T CHIG.AN' DAILY
TUESDAY, JULY 24.
FOUR TUE MICHIGAN DAILY TUESDAY, JULY 24, 1950
Gene from the
by Dick Cramer
Politics vs. SportsJ
POLITICS AND SPORTS are mixing again and an explosion can
be expected at any time.
Governor Goodwin Knight of California has intervened twice in
the past ten days in the boiling Pacific Coast Conference football
controversy. It seems certain that his intervention will have some
The PCC has been torn by a terrific row over rules governingt
financial aid to players. Four schools-Washington, Southern Cali-
fornia, UCLA and California-have been .crippled by heavy finesa
and ineligibility decrees against players who accepted aid in excess
of conference regulations. These regulations have been denounced as
being much too stringent for teams that must compete with the top
grid powers in the nation.
To the rescue of his California schools at least (Washington
wasn't his concern) has come Knight in shining armor (pardon the
irresistable pun.) He first gave support to "any move" by Stanford,
USC, UCLA and California to withdraw from the PCC and to create
an intra-state athletic league.
While that idea was still making the rounds, Knight stoked the
fire some more late last week. He claimed to reporters that his
alma mater, unindicted Stanford, was also guilty of violating the
outmoded PCC rules.
Knight's purpose undoubtedly was to show how ridiculous the
rules are. He wanted to demonstrate that all schools were ignoring
the conference code and that making its provisions less strict was
smarter than trying to punish all violators.
Two Possible Reactions...
JUDGING BY PAST instances of politics entering the sports world,
there are two possible reactions that could stem from Knight's
intervention. His advice might be taken or he might be told to stop
interfering lest his political prestige nosedive.
So far, there have been indications of both reactions. The Presi-
dents Council of the PCC has given signs of reducing the penalties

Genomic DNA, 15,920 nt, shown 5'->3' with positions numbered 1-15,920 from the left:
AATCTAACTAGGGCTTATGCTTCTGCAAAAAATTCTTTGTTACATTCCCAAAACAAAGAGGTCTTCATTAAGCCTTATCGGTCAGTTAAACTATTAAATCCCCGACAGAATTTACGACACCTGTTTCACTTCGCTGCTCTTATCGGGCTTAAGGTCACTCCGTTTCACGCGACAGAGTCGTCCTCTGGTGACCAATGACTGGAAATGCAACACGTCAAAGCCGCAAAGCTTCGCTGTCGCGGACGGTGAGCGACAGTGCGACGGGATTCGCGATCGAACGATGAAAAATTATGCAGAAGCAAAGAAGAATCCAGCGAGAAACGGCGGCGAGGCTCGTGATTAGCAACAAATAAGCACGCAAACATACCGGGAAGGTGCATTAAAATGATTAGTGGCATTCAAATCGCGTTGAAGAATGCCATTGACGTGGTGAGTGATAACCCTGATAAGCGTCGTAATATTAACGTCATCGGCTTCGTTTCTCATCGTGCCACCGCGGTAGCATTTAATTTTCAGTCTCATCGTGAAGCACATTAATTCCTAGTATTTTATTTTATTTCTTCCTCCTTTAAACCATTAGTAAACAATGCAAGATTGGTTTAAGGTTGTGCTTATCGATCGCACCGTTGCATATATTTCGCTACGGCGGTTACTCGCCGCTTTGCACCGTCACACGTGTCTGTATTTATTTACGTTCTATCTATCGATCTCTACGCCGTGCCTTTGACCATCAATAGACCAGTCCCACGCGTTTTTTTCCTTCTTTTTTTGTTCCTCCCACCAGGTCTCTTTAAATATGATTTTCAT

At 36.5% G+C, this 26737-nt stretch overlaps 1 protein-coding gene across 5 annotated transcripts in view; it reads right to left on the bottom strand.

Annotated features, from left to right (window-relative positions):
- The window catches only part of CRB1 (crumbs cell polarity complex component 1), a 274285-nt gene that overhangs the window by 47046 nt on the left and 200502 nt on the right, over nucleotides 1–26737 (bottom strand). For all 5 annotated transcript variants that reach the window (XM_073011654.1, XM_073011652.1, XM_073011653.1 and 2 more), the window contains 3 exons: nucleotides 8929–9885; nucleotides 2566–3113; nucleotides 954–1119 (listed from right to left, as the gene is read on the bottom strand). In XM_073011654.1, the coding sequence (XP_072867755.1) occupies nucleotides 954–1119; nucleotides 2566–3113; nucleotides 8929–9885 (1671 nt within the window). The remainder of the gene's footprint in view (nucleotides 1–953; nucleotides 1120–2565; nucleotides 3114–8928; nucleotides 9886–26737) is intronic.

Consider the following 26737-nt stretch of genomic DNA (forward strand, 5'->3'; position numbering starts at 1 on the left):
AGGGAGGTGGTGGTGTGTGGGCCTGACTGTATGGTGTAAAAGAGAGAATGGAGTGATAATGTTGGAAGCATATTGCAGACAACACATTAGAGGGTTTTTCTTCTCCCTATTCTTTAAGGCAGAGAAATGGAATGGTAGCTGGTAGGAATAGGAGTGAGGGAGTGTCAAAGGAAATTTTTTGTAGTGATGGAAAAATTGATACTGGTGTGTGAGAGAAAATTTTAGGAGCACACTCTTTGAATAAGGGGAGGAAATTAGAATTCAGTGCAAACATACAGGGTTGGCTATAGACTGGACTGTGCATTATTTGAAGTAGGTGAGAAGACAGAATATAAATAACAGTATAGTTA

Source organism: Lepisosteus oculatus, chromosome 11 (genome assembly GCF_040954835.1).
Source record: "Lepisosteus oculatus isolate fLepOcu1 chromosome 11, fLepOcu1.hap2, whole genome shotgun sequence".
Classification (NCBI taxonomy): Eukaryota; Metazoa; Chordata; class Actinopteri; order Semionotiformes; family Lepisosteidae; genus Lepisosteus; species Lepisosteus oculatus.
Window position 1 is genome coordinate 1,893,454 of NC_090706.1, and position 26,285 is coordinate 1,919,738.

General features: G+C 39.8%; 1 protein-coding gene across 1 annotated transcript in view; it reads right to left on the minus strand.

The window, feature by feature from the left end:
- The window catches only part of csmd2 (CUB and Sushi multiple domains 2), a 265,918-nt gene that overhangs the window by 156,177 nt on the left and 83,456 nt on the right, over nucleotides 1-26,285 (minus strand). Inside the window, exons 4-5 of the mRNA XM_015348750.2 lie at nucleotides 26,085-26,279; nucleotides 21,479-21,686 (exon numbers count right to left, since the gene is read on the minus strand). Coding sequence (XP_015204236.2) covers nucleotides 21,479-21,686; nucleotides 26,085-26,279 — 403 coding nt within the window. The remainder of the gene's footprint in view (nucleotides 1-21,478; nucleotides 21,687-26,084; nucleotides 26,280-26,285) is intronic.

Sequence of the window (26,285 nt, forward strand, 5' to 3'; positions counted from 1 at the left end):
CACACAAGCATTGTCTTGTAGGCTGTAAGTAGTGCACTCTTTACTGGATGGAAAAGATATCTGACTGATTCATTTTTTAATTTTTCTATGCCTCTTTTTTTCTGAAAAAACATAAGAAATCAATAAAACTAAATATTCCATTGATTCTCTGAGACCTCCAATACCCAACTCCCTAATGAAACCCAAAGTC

already meted out and of reappraising the eligibility code. At the
same time, Stanford, irritated by Knight's accusations against it,
has sought to disprove the charges. Stanford has made it obvious
that it would appreciate silence from its alumnus in the future.
The final outcome of this controversy is still in doubt. But the
meeting of sports and politics recalls other similar situations. Some-
times, the politicians have had their way, but other times they have
had to beat a hasty retreat in the face of sports world counter-
Back around the beginning of the century a fellow named Teddy
Roosevelt made a deep penetration into sports realms from his office
of the Presidency. He was concerned with the faults of football-not
from professionalism, but from physical dangers to the players.
Many gridders were being killed and Teddy called for a "cleanup"
of the sport or else. Roosevelt had some prestige at the time, so
football complied, rather than fight back. The forward pass was
legalized and other rules were passed to lessen hard body contact.
On the other hand, only last year the Georgia legislature moved
to forbid its pride and joy, Georgia Tech, from meeting Pitt in the
Sugar Bowl. These honorable (?) men didn't approve of the interracial
form of the contest-Pitt had some Negroes on the team.
Victory for Sports.. ..
HERE, FORTUNATELY, the 'sports world fought back with success.
Opposition to, the measure from students of Georgia Tech was
joined by nation-wide condemnation and the politicians decided not to
take action. (It's hoped from this sideline that the same turn of
events will move to destroy Louisiana's new law of the same anti-
Horse racing and boxing have been favorites of politicians who
wanted to get tied up with sports. Hardly a year goes by that an
investigation.into boxing isn't attempted in some state and many
states have the issue of whether to have horse racing as one of their
key election-time controversies. These are two areas where the politi-
cos have the upper hand. They can control the fate of these sports
in their states.
Then there's baseball, which is less controllable. That's one sport
that our public servants are smart to ignore-but not too much.
Eisen3hower found that he had to throw out the first ball of the
season if he wanted to remain a public idol.
Politicians should be interested in baseball, but may not attack it.
Congressmen have had the audacity to question whether baseball
players' services to their country in the armed forces was sufficient,
but these Congressmen have soon learned their lessons.
An attack on any major leaguerdraws rebuttal from all of base-
.ball and that's a lot of rebuttal. The Representative who cast asper-
sions on Hank Bauer's war record, for instance, soon found it advis-
able to retract his statements.
The result of a politics-sports mixture is fairly unpredictable. All